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  1. 01 Jan '06 00:04
    Guys,

    I have not yet stumble across this problem but I think I will in the future, it has been bothering me at the back of my head.

    If I practice 24/7 on all aspects of chess, in a book, on tactical problems of all sorts, improve my pattern recognition, practice games over the internet, and when it all comes down to the end of the day, I just know chess on diagrams! What I mean is, I know what tactical move to play when I see a diagram, but if its real life, a real tournament for example, its not a diagram anymore, its a real chessboard. Surely my pattern recognition or whatever I have learn from chess diagrams will no longer be that useful. I might just be a 1800 instead of a 2000 that I was on computers!

    So saying this, is there anyway I should be practicing? Should I recreate every single tactical problem I come across in the book on a real chessboard (this way I would be masters of both)? Should I continue learning on diagrams and worry about that later?

    Thanks.
  2. Standard member Saint Nick
    Pimp of the elves
    01 Jan '06 00:28 / 1 edit
    Well, I think that if you improve via books then you will improve on a board as well. Even though your eye see two different things, the way your mind "sees" the board is the same. It would definately be a good idea to set up the diagrams on a board and look at them that way so you stay in the practice of looking at a board as well, but I don't think it would really be possible to be an 1800 on a board and a 2000 on paper.
    The best suggestion I can give is to continue to play OTB while studying and playing online- that way you get used to looking at both and you can try out what you are studying during OTB play.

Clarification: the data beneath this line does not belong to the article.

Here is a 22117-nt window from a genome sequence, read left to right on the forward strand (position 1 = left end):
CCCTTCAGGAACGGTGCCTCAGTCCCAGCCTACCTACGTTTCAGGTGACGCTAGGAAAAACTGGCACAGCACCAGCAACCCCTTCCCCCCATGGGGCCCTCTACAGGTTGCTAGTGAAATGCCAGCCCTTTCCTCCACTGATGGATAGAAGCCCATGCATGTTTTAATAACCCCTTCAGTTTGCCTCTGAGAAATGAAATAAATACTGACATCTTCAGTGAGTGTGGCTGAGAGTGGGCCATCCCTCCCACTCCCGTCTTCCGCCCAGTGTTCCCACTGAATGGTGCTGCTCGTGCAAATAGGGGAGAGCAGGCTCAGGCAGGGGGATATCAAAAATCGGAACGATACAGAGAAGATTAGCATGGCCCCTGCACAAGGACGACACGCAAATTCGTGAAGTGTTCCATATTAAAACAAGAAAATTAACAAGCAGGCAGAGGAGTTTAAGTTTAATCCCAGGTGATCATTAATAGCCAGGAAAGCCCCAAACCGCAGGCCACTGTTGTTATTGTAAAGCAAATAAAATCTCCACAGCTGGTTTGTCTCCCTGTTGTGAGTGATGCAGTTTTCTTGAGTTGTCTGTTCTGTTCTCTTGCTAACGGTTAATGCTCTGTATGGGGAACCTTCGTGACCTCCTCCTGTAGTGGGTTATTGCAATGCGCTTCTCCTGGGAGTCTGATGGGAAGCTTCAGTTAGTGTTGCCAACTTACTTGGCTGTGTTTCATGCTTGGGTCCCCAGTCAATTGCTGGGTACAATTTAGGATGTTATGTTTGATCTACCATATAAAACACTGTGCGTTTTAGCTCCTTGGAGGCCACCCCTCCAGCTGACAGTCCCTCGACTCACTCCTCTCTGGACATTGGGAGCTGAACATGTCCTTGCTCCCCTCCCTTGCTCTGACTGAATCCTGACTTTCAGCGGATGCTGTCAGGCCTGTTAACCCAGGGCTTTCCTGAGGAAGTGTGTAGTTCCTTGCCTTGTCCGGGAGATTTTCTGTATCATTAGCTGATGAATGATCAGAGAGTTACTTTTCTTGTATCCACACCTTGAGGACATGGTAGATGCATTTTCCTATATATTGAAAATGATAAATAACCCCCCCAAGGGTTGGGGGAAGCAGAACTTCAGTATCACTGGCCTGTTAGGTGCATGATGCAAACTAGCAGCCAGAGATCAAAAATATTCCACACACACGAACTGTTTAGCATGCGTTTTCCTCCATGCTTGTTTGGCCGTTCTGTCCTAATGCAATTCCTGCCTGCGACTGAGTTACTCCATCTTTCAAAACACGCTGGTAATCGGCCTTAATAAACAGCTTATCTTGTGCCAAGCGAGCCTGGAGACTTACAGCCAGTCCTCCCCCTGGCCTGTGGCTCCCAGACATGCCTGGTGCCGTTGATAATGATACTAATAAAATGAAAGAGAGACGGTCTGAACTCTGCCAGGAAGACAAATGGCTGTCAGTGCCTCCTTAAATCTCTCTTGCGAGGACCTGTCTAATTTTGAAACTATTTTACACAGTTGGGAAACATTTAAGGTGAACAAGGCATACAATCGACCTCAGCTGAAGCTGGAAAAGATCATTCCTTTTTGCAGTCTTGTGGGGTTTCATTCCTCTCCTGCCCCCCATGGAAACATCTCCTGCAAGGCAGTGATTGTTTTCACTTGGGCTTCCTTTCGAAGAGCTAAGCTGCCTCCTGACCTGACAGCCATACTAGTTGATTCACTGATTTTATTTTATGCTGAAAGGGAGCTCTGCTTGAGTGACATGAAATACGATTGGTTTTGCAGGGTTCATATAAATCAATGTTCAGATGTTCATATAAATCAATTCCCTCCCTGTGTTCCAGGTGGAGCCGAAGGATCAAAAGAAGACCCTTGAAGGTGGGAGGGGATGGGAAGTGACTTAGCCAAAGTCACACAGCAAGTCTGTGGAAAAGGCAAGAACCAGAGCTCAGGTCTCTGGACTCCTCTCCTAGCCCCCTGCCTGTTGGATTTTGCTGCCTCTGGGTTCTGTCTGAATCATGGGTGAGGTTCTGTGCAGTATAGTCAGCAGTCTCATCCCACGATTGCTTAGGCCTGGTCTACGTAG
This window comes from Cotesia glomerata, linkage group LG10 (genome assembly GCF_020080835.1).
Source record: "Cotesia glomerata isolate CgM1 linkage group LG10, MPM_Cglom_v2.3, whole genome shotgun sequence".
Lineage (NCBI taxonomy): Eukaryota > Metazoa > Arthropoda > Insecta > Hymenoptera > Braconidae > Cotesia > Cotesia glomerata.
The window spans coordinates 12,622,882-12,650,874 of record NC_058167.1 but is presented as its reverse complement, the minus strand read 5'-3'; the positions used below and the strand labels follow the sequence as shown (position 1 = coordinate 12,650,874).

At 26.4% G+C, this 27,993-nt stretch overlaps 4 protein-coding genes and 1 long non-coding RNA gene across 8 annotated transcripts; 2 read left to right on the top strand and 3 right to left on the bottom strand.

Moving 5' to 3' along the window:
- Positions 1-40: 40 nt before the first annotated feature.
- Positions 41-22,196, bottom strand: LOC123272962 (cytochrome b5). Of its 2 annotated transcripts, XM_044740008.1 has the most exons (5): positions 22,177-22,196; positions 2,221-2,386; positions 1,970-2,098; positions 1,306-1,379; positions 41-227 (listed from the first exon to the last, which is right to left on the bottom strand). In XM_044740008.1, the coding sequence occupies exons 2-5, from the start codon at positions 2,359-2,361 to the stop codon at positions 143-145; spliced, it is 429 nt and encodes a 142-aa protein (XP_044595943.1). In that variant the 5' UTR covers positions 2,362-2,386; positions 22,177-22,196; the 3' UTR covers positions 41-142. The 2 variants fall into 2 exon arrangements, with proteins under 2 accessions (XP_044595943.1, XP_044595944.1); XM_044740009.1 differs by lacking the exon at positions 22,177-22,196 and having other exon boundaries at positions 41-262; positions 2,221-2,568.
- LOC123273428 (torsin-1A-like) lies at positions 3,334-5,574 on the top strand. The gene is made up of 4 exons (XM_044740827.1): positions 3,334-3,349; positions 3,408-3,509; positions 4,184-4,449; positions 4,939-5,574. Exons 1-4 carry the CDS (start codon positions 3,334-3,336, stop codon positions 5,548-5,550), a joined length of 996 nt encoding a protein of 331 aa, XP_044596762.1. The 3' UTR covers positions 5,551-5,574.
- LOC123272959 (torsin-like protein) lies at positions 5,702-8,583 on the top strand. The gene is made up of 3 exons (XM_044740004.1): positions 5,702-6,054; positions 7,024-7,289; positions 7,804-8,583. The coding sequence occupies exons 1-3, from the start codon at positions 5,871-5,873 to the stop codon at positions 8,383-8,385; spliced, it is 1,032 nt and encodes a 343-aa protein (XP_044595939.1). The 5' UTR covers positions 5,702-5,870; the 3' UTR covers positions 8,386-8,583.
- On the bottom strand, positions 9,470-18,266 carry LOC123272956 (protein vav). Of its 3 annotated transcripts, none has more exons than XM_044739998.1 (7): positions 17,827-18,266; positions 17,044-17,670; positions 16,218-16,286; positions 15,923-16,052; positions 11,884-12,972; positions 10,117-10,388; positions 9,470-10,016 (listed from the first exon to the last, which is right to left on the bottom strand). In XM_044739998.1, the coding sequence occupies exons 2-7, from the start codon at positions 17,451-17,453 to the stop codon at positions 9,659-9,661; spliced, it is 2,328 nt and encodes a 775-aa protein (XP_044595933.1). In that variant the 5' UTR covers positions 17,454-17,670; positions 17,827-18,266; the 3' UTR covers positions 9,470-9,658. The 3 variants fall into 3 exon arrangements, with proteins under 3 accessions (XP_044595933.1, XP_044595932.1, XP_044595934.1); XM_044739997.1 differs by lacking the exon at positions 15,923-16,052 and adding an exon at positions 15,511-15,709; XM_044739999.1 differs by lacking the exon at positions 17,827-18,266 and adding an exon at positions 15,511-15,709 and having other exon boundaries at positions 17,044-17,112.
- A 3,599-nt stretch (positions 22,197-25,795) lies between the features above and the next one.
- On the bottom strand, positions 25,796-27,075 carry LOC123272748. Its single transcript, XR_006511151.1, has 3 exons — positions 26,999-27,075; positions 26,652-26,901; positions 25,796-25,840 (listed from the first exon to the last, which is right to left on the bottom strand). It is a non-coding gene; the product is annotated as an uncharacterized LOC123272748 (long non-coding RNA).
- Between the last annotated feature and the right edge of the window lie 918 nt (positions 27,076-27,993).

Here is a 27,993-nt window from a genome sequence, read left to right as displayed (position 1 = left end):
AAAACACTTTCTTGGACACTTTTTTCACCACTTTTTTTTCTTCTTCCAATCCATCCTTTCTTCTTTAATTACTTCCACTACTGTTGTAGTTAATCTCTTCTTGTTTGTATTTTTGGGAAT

I'm not Nigel Short disclaimer: I'm not a GM and don't pretend to be one. Everything above is just my opinion and is subject to being wrong or complete garbage.
  3. 01 Jan '06 01:36
    I practise tactics of books, and online webpages etc.. and I play on here, blitz computer and then Otb. You'll see the tactics in OTB if they are there, trust me. Just keep doing what your doing. And play OTB game also if you can. That helps the most. You might play better on a computer compared to on an actual board or the opposite because the eye sees things differently but you'll get used to it eventually.
  4. 01 Jan '06 22:21
    I HAVE stumbled across this problem. When I was first introduced to online chess, I had trouble making out the 2-dimensional board, after a lifetime of playing nothing but OTB chess. I had to have a board setup for each game I was playing -- otherwise, I couldn't seem to "see" the 2-D representation. Then I finally got used to it, and pretty much stopped with real boards altogether.

    Then, after a couple months of this, when I played some OTB games, I felt disoriented. I got so used to the 2-D boards, that I just couldn't seem to make out the real thing in 3-D! So now, whenever I play a live-action, online game, I have a board setup and transfer each move from online to the actual board, make my move there, and then transfer my move online. This uses up valuable playing time and complicates the whole process, but at least this way I won't lose either my 2-D or 3-D vision.
  5. Standard member Wulebgr
    Angler
    01 Jan '06 22:29
    There can be transfer issues with small numbers, but you're talking about 24/7. I've played something over 20,000 games online since 1998--most 3 minute, but several hundred correspondence--and I certainly see tactics in 3D tactile situations the same way I do on 2D screens and books.
  6. 03 Jan '06 19:23
    Originally posted by Saint Nick